Robert is a biomedical researcher pursuing his PhD in using transgenic plants to make vaccines for developing nations. Robert is part of a group that is promoting a DIY DNA amplification machine called OpenPCR. Ordinarily PCR machines cost several thousand dollars are firmly out of the reach of researchers, schools and hobbyists. Robert said that great technology and life saving therapies are often sadly too expensive to be used in low-resource environments but at least in the area of DNA analysis, the OpenPCR machine delivers an important tool to a wider audience.
“What is so brilliant about theOpenPCR project is that it can be used by almost anyone with a basic understanding of molecular biology, and isn’t cost prohibitive to get started,” Robert said. The machines are already being used in collaboration with CSIRO Education to introduce school kids to experiments in DNA that they wouldn’t have access to. The ‘open’ stands for ‘open-source’ and Robert said that this approach provided huge potential for the application of the OpenPCR machines.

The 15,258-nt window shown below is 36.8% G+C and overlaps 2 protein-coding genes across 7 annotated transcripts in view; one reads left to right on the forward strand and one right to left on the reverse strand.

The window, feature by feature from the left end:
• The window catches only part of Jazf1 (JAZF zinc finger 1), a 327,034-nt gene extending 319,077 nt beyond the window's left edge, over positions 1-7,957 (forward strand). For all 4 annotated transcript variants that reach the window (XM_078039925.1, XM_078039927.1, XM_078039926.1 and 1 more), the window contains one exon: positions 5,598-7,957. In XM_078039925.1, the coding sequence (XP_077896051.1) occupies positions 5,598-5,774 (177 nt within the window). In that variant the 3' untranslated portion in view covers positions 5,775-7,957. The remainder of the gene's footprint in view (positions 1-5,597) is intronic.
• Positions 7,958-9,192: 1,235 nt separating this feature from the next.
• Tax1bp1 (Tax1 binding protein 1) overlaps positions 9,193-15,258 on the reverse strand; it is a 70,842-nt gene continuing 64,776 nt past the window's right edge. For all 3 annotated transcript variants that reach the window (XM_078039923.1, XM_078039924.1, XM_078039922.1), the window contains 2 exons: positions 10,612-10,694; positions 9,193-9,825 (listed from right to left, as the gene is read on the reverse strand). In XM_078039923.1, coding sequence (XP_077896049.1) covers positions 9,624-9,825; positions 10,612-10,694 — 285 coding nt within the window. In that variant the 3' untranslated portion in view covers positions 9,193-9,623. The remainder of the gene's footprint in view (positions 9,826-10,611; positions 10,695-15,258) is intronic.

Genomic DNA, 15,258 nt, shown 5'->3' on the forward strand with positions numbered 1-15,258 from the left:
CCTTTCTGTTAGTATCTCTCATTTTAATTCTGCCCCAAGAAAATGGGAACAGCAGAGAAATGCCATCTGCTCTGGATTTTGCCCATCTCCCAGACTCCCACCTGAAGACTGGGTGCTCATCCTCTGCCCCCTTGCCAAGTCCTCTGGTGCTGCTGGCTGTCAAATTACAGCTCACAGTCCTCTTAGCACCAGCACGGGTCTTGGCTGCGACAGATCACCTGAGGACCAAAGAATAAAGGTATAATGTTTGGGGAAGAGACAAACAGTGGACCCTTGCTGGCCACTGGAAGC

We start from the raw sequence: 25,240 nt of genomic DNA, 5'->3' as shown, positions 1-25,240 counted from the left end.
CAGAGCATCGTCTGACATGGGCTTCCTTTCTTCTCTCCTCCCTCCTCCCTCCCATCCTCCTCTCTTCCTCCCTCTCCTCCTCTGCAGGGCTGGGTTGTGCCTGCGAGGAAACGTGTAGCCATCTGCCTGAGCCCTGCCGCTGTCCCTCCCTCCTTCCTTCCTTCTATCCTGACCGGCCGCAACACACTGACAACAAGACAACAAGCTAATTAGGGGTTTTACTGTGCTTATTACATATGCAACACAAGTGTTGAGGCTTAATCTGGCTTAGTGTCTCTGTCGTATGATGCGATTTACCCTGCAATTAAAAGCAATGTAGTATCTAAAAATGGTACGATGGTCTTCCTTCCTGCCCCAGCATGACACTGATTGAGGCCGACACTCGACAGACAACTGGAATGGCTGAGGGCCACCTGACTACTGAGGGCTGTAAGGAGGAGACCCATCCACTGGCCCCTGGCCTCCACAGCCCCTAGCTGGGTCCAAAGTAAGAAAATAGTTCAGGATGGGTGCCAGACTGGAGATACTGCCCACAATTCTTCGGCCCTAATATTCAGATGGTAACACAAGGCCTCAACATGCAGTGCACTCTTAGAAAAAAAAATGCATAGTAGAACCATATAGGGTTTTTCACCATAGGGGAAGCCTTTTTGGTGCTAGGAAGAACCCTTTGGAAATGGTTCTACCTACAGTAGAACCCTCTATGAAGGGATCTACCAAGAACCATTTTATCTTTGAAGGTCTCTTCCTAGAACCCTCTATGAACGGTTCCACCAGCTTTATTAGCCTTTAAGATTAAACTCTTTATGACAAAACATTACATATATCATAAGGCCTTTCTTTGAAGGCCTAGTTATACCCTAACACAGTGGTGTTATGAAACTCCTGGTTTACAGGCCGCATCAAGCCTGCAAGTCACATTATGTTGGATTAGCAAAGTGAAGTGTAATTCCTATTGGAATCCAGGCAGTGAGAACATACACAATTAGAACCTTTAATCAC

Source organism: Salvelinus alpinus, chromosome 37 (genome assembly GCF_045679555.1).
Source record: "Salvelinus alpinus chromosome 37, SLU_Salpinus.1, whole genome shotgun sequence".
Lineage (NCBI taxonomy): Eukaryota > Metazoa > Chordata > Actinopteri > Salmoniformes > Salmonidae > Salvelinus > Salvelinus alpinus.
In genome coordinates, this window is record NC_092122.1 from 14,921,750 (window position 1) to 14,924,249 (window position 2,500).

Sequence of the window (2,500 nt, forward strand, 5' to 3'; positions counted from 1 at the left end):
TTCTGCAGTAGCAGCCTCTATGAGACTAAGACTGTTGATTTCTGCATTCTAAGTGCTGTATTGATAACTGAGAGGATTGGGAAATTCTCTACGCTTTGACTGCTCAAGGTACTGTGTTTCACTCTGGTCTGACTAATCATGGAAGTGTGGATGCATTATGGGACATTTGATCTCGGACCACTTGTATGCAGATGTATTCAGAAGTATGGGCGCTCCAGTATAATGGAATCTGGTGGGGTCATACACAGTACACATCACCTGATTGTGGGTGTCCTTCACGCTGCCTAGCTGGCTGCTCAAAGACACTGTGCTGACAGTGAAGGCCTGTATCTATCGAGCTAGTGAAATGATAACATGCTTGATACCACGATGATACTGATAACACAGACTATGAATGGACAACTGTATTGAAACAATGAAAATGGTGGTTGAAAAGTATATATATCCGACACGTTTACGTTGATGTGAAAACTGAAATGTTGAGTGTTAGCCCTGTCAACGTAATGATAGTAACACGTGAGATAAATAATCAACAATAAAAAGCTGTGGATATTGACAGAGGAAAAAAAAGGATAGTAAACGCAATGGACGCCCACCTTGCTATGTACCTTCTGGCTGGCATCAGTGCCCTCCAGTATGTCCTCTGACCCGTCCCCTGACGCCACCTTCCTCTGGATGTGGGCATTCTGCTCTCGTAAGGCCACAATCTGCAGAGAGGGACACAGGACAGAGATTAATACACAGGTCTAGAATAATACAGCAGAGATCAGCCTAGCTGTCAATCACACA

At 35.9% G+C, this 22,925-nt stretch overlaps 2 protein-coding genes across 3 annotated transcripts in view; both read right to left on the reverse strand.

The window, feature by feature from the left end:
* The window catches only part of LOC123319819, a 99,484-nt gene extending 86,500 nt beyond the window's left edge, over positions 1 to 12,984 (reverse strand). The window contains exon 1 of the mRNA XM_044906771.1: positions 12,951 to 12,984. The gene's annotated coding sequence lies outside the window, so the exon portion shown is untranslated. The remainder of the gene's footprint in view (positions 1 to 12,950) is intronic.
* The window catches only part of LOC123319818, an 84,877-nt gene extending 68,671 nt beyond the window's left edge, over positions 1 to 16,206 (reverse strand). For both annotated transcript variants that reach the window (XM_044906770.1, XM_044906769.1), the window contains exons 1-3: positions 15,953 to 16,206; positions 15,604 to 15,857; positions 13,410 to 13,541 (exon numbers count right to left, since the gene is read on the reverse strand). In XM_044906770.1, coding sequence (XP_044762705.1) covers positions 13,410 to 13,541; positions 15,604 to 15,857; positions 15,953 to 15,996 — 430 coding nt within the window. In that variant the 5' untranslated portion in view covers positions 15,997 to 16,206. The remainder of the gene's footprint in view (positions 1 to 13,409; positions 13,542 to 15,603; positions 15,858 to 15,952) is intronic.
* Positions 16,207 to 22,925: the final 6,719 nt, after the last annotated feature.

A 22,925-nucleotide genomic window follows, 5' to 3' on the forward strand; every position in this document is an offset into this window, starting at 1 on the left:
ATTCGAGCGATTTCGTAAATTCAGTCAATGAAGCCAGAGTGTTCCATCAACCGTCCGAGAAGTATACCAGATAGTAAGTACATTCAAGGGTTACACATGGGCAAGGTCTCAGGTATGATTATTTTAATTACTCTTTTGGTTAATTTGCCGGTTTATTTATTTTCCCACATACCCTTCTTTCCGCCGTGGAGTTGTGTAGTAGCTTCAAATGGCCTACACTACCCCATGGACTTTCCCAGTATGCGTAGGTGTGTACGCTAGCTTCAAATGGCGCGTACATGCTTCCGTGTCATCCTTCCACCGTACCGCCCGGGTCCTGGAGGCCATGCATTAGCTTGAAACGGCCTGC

“We’re really proud to be the first group promoting this machine in Australia, but as they start to catch on with education, research and hobbyists, the applications in which they will be used is only limited by people’s imagination.”
Robert is inviting people at the Faire to come by and ‘play with DNA’ and have a chat about this exciting new field. Click to jump for a video on OpenPCR made at at a stateside Maker Faire.